HSI Battle of the Brains

Rutgers-Newark Students Finish as Finalists in Inaugural HSI Battle of the Brains

A team of Rutgers University-Newark students, including Cristian Cerrato Morales, an Honors College scholar from the School of Arts and Sciences-Newark (SASN), advanced to the final round of an inaugural Battle of the Brains competition for Hispanic Serving Institutions.

The invitation-only HSI event was modeled after the three-year-old Battle of the Brains competition for Historically Black Colleges and Universities. The competition was held Oct. 14 through Oct. 17.

Students from 12 colleges and universities across the country, from California State Polytechnic University and Texas State to New Jersey City University, participated in the competition. Teams competed for cash prizes in an intense hack-a-thon-styled academic challenge and had opportunities to network with companies looking to hire diverse talent.

Rutgers University-Newark was represented by a team composed of Laura Huapaya, a full-time Rutgers MBA student; Alexa Sanchez, Christopher Calle and Leidy Fernandez Polanco, all of whom are undergraduate Honors Living Learning College and Rutgers Business School students; and Cristian Cerrato Morales of SASN.

Rutgers-Newark HSI BOB team
Rutgers Newark students: (From Top Left) Leidy Fernandez Polanco, Laura Huapaya, Alexa Sanchez, Cristian Cerrato Morales and Christopher Calle.

 “This is a great opportunity to showcase our skills,” Haupaya said before the event. “These competitions usually have real-life problems that make us think and apply everything we’ve learned in school.

"It is also a great opportunity to network and to learn more about the companies sponsoring the event,” she said.

During the competition, the Rutgers team were asked to propose a way of leveraging DELL's strengths to help home-schooling in Hispanic households during the pandemic. In a span of 24 hours, the students did a market analysis, prepared a business plan for providing remote tech support to low-income Hispanic households and developed a mock website. Working remotely, they also recorded a video presentation of their idea.

The idea advanced the team to the final round where they were engaged in a round-robin question-and-answer session with DELL executives.

"Our students were fantastic and came very close to winning," said Rutgers Business School Professor Arturo Osorio-Fernandez.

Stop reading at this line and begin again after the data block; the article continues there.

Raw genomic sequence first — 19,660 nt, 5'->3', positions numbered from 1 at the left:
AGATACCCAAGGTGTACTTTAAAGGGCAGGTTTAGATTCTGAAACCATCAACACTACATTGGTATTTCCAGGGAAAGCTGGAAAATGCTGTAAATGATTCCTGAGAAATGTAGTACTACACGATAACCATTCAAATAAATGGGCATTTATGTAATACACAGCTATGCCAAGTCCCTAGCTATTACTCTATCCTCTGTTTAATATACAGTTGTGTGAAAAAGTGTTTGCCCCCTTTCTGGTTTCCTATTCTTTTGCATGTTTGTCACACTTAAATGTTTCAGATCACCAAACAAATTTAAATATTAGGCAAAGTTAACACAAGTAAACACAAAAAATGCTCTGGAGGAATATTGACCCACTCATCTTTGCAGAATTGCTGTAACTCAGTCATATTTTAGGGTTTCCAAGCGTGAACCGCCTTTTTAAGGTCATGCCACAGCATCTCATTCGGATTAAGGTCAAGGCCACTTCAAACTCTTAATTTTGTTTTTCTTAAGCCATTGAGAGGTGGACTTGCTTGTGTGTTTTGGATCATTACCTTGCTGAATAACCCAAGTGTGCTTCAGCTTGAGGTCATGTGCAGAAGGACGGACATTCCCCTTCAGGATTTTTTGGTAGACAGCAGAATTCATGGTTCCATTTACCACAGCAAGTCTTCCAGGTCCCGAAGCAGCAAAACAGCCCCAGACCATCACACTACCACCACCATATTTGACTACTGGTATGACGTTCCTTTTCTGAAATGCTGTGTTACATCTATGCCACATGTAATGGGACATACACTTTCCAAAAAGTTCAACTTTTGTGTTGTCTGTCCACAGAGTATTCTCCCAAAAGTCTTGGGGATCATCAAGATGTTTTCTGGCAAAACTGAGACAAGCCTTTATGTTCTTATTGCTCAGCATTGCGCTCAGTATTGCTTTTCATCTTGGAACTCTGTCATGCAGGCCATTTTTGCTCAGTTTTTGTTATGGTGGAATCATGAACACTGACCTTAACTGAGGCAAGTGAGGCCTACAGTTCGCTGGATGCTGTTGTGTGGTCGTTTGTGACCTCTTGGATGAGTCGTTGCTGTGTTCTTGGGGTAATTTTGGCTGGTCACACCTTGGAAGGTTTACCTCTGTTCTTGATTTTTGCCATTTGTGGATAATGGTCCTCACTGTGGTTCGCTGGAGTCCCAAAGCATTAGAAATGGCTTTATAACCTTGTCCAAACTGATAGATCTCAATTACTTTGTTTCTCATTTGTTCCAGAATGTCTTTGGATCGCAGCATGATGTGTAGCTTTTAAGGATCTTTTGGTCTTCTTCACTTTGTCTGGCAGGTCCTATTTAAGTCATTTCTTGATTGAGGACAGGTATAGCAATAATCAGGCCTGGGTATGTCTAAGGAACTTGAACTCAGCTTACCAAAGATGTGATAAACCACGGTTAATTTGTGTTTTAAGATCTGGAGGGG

"From the start of our 24 hour hackathon to the finals ceremony, the competition was a wonderful experience," said Cerrato Morales. "Being the only SASN competitor on my team had its challenges, especially when it came to complex business related topics. However, we all had valuable perspectives and a great ability to cooperate, so it was quite easy to forget that I was the only person not from the Business School."

Cerrato Morales, who is majoring in Neurobiology, added that being the only science student made the experience more exciting and gave him an interesting glimpse into the world of business that he hadn't seen before.

Osorio-Fernandez, who advised the team, said the networking aspect of the competition was a huge opportunity for the students. The sponsors, including Dell and Lyft have brought together top-performing Hispanic students and they’re going to be watching to see if they like the way the work, he said. 

“It’s an employment opportunity for the top teams,” he said. Osorio-Fernandez said the Rutgers-Newark students all had one-on-one conversations with executives from DELL, Lyft and Expedia.

The students who represented Rutgers University-Newark were selected by Robert Kurland, associate dean of undergraduate programs at Rutgers Business School-Newark; Douglas Miler, associate dean for MBA programs at Rutgers Business School: Engelbert Santana, assistant dean of the Newark Honors Living-Learning Community; and Sofia Pinto-Figueroa, associate dean of undergraduate education at the School of Arts & Sciences-Newark. The selections were supported by RU-Newark Chancellor Nancy Cantor and Rutgers Business School Dean Lei Lei.

 

A version of this story first appeared at business.rutgers.edu.